COLUMBIA Clemson's C.J. Spiller looked like a legitimate Heisman Trophy candidate for exactly one play against South Carolina. The versatile senior took the opening kickoff and returned it 88 yards for a touchdown.

But Spiller did little to distinguish himself after those first 19 seconds. He managed just 37 yards from scrimmage, 18 rushing yards (nine carries) and 19 yards receiving. He also fumbled just after the half.

'We wanted to make (Spiller) work for everything he got against us,' USC linebacker Eric Norwood said. 'We did a good job of containing him and not letting him get outside on us. We tackled well and that's the key with (Spiller).'

Spiller, in most national polls and ratings, is in the Heisman mix with Alabama running back Mark Ingram, Florida quarterback Tim Tebow, Stanford RB Toby Gerhart and Texas QB Colt McCoy.

When asked after the game if he thought his performance against the Gamecocks ended his Heisman chances, a dejected Spiller responded, 'What do you think? I sure didn't help them.'

Not only is Spiller hurting with a turf toe condition he has played through the entire season, he was battling an upset stomach and a groin strain.

Clemson coach Dabo Swinney said Spiller also tweaked a muscle in his groin during a return.

Miles apart

Gamecocks running back Kenny Miles looked at his matchup with Spiller as a personal challenge.

'I'm a competitor, so I want to compete against the best,' Miles said. 'C.J. is definitely one of the best running backs in the country.'

Miles, who did not have a carry against Florida two weeks ago and was used sparingly in losses to Arkansas and Tennessee, rushed for a game-high 114 yards on 17 attempts.

It was Miles' third 100-yard rushing game of the season (Kentucky, Vanderbilt) as the Gamecocks rolled up 223 rushing yards against the Tigers. It was USC's most yards on the ground against Clemson since rolling for 314 in 1996.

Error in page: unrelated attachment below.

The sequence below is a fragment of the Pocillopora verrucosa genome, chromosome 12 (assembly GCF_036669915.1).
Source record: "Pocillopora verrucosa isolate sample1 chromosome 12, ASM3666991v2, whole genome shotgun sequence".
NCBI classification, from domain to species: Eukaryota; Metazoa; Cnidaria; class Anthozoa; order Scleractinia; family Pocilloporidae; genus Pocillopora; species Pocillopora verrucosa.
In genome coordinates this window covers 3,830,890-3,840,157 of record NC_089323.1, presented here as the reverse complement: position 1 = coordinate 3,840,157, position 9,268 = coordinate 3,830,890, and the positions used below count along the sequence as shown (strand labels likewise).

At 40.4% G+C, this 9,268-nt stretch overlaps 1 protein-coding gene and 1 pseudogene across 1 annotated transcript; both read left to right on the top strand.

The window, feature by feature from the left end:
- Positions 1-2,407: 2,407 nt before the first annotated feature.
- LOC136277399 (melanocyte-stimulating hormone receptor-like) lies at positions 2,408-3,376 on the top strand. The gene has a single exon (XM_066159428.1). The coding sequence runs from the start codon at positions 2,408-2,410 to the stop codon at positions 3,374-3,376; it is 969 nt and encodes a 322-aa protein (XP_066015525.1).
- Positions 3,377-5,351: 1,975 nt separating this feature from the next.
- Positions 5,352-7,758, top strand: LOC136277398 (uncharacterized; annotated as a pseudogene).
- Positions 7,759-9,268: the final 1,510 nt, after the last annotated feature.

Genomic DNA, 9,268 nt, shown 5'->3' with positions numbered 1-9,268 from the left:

Spread runs

USC had the most rushing success out of the spread formation, running Miles between guards or tackles.

'(Offensive line coach Eric Wolford) likes that play a lot,' head coach Steve Spurrier said. 'The offense line blocked it well for most of the game.'

The much-maligned offensive line had one of its most productive games of the season. It didn't have a single false start or holding penalty, something that had been an issue throughout the fall. 'It was phenomenal blocking,' Garcia said. 'Overall, it was a good day for us running the football.'

Spiller lining

While it was overshadowed by a poor yards-from-scrimmage outing, Spiller did become the FBS' all-time leader in kick returns for TDs with his 88-yard score on the opening kickoff.

Spiller has seven for his career, passing Anthony Davis of Southern Cal (1972-94) and Tulsa's Ashlan Davis (2004-05).Spiller also jumped former East Carolina star Chris Johnson for fifth place on the FBS career all-purpose yardage list.

Wanted Wolford?

Don't be surprised if USC first-year offensive line coach Eric Wolford's name begins to surface in a couple of head coaching searches.

Wolford has been mentioned in connection to Youngstown State's opening. Some thought Penguins officials were already on the way to Columbia on Saturday. Akron could potentially be another team interested in Wolford, who arrived this season after successful runs at Arizona and Illinois.

Saunders plans return

USC coach Ellis Johnson said last week that he didn't think any of his players were leaving early for the NFL. The only player on the team he said he wasn't sure about was junior tight end Weslye Saunders.

But Saunders said after the game he intends to return for his senior season. 'I'm pretty much set on coming back,' Saunders said, adding he is on track to graduate in 2011.

Extra points

Spurrier said the fans were just as loud as they were in the Thursday night win against then-No. 4 Ole Miss back in September ... Michael Palmer (six catches, 106 yards) notched the first 100-yard receiving game for a Clemson tight end since 1970, when John McMakin had five grabs for 107 yards against The Citadel.

Gene Sapakoff, Andrew Miller,Travis Haney and Travis Sawchik contributed to this report.